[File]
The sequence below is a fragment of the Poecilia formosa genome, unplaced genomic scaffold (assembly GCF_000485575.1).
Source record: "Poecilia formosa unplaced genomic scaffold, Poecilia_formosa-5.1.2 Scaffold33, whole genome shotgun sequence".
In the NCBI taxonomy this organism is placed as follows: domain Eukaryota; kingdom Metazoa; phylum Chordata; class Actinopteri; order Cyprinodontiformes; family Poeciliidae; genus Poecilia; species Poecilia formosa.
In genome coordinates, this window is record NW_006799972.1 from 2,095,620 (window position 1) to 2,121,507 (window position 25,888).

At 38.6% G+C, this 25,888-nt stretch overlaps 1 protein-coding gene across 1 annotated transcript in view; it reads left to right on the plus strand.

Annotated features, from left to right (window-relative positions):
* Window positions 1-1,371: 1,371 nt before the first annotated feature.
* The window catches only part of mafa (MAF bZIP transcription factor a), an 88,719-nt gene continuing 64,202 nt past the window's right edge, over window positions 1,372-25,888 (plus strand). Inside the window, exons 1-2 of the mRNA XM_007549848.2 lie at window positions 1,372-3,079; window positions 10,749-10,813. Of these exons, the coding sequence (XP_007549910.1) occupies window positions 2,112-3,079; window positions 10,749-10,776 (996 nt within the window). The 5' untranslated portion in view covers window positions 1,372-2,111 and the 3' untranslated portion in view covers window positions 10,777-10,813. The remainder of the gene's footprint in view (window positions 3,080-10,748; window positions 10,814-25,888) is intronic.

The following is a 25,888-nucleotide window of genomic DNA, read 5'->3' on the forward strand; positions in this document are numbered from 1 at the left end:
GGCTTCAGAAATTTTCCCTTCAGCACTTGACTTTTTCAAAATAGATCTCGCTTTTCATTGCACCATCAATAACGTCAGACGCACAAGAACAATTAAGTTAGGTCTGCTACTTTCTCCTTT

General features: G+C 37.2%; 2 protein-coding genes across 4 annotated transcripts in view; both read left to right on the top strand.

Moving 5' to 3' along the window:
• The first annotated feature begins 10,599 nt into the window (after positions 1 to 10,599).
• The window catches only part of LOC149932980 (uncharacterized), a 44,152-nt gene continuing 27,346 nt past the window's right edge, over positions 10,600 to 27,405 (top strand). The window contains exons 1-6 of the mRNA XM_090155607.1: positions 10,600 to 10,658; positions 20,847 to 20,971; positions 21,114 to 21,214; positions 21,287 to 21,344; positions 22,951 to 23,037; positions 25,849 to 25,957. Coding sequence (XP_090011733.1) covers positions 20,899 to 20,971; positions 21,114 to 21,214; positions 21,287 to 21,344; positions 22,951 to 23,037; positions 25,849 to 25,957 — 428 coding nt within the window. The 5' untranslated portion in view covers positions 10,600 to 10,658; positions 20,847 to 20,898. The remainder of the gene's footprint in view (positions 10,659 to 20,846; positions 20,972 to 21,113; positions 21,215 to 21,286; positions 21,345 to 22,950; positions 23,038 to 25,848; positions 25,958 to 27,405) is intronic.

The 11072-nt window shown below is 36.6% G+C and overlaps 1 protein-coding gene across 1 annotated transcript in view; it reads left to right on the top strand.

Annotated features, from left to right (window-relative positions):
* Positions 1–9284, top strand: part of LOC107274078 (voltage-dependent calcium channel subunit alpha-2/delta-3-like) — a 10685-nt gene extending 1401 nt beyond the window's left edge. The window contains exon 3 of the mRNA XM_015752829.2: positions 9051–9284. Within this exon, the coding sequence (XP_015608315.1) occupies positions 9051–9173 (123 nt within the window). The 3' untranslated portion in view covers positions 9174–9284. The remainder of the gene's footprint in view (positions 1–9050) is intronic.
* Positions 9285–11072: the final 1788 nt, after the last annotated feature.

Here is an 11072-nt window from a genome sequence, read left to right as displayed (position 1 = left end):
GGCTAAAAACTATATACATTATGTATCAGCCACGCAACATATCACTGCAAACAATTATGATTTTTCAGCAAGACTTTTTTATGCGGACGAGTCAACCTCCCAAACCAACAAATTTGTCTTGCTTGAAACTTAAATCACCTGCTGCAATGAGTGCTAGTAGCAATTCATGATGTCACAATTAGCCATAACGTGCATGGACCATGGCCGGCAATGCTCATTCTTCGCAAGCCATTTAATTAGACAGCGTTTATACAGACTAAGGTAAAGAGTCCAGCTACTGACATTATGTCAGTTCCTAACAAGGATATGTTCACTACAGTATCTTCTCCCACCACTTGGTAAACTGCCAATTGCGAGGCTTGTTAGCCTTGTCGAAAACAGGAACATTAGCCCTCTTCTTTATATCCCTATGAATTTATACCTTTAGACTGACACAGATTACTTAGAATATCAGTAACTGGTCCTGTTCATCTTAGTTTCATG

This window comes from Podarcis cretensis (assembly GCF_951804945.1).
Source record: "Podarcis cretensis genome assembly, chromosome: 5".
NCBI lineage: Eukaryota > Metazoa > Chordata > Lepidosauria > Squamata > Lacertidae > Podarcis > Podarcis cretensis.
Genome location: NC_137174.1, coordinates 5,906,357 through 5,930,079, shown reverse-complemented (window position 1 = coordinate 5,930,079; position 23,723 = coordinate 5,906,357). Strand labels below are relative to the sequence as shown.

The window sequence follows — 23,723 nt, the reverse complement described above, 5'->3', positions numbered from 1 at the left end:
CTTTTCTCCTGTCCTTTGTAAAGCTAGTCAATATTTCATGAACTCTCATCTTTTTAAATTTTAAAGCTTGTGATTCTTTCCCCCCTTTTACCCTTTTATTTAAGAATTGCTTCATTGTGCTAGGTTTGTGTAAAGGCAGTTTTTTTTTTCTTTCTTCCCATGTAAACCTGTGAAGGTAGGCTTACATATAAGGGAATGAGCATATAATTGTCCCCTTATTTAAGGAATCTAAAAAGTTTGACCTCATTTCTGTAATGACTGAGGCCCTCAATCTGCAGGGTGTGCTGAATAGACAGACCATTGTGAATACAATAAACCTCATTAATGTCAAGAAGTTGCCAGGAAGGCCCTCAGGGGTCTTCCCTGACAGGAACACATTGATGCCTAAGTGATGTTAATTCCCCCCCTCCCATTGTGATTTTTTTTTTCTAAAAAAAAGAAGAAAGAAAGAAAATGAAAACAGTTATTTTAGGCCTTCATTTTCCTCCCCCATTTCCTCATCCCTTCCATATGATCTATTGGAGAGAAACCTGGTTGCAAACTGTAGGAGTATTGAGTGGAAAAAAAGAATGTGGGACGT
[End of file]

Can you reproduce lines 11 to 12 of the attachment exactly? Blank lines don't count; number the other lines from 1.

General features: G+C 37.2%; 2 protein-coding genes across 4 annotated transcripts in view; both read left to right on the top strand.

Moving 5' to 3' along the window: